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Canterbury thanks New Zealand

2 SEPTEMBER 2011

Canterbury thanks New Zealand

Canterbury is marking the one-year anniversary of the September 4 earthquake by thanking New Zealand for its compassion, support and generosity during the last year.

The Mayors of Christchurch, Waimakariri, and Selwyn and Environment Canterbury Chair of Commissioners have joined to personally thank all those who have offered support to their residents in the last year to help rebuild their communities.

Christchurch Mayor Bob Parker said the earthquake on September 4, 2010 destroyed homes, devastated communities and displaced many people, however, for Christchurch the worst was still to come.

"No-one could have imagined a year ago that Christchurch would be struck six months later by an aftershock which would result in the loss of 181 lives and cripple our Central City.

"There have been many dark days in the last year. As a community, Canterbury has been overwhelmed by the support from throughout New Zealand and the globe. This support came in many forms, from simple messages to practical and practical assistance on the ground to generous donations.

"For everyone who has helped, please consider this a personal thank you from Canterbury - we are indebted to your generosity and extremely humbled by your compassion for our region."

The anniversary is also being used to thank the emergency services, organisations such as Red Cross, church groups, the Farmy Army and Student Volunteer Army and the multitude of others who helped support and protect the community during the four events.

In the last year, Christchurch City has replaced more than 10km of major sewer pressure mains, 2km of sewer gravity pipes and 16km of water mains, repaired 9100 water mains, 53 water wells and 605 private landowners' sewer pipes and built 11km of stopbanks to prevent flooding.

Selwyn Mayor Kelvin Coe said the community's response to all these events had been inspiring. "It is something we can all be proud of as we remember the events of September 4 that started all this and we work together to complete this massive recovery project."

"Many houses in Selwyn have already been repaired and the first house rebuild was completed in Hororata recently with several more close to completion.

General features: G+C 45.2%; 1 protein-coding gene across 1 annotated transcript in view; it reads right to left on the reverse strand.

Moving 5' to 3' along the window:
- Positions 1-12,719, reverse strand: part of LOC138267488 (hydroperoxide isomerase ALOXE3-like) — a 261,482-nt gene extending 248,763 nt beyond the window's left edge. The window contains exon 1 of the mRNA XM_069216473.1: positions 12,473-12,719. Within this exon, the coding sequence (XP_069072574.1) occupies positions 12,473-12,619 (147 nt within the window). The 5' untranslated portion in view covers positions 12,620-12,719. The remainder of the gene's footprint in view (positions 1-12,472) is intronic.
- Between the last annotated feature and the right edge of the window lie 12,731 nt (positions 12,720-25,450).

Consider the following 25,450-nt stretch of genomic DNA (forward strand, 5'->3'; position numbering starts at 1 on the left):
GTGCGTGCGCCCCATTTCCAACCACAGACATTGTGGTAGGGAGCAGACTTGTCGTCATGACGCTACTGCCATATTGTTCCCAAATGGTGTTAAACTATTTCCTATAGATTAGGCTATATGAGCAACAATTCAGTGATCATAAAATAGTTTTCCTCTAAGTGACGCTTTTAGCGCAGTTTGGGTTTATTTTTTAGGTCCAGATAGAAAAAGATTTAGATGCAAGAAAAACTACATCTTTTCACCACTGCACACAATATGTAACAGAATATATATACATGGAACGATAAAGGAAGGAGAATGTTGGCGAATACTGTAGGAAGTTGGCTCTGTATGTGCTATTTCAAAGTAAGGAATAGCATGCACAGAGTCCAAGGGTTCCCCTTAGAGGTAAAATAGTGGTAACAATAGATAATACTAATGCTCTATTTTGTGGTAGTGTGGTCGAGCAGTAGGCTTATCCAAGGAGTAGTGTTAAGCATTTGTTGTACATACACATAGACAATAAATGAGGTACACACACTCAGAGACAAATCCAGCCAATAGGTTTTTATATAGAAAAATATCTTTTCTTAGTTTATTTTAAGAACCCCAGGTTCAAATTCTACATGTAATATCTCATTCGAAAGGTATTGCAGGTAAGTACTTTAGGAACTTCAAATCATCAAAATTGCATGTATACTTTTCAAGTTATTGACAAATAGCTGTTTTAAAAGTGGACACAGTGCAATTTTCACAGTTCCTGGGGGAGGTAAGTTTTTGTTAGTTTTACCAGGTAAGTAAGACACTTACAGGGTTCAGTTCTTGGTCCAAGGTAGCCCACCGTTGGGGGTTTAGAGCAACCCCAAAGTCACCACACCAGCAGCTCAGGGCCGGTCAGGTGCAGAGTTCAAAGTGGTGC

"To date, the Selwyn District Council has completed 135 consents worth $13.5 million in building projects and 13 consents for new dwellings. There are still an estimated 3000 homes to repair in Selwyn and possibly around 100 to rebuild, so the recovery will take a year or two yet to complete.

"We've completed earthquake-related repairs to facilities, infrastructure, roading and supported the community to the total tune of $4.4 million. A further $2 million to $2.5 million is expected to be incurred."

"We couldn't have done all this without the support of our residents and people from around the country, who have donated time, money and effort. Thanks from Selwyn!"

Dame Margaret Bazley, Environment Canterbury Chair of Commissioners, thanked everyone and all organisations which had reached out to help Canterbury.

"Civil Defence nationally and regionally had co-ordinated a huge amount of valued expertise and resources," she said. "Experienced emergency management people from local authorities, regional councils and other agencies were made immediately available by their employers for the Canterbury response.

"The knowledge and commitment they brought made a huge difference to the way the local emergency management staff were able to co-ordinate actions. Their whole-hearted participation continues to make a huge difference to the outcomes of quake-affected communities," she said.

Dame Margaret said that the ties between city and rural communities and between young and not-so-young had also been hugely strengthened through the actions of the Farmy and Student armies, locals and out-of-towners, working together to restore people's lives. "These numerous acts of kindness and selflessness will never be forgotten," she said.

Waimakariri Mayor David Ayers, whose district includes the badly damaged town of Kaiapoi and beach settlements of The Pines Beach and Kairaki, said that despite a difficult and, at times, frustrating year in Waimakariri, the community has held together very well.

"Changing seismic views have meant that well-laid plans to remediate the land have had to be abandoned. While many residents now face the challenge of leaving red zones and finding new places to live, they are showing amazing strength."

"We are also starting to see increasing interest in property development in Waimakariri including a total of up to 1930 lots that are upcoming or available now in Kaiapoi for new housing. These lots are creating opportunities for displaced red zone residents who want to stay in the district."

"The help and expressions of support that have poured into the Kaiapoi area, particularly after the September 4 earthquake, is testament to the generosity of our wider District, the rest of New Zealand and our friends overseas. This support has helped our worst affected families face these very difficult times and we owe you all a deep debt of gratitude."

ENDS

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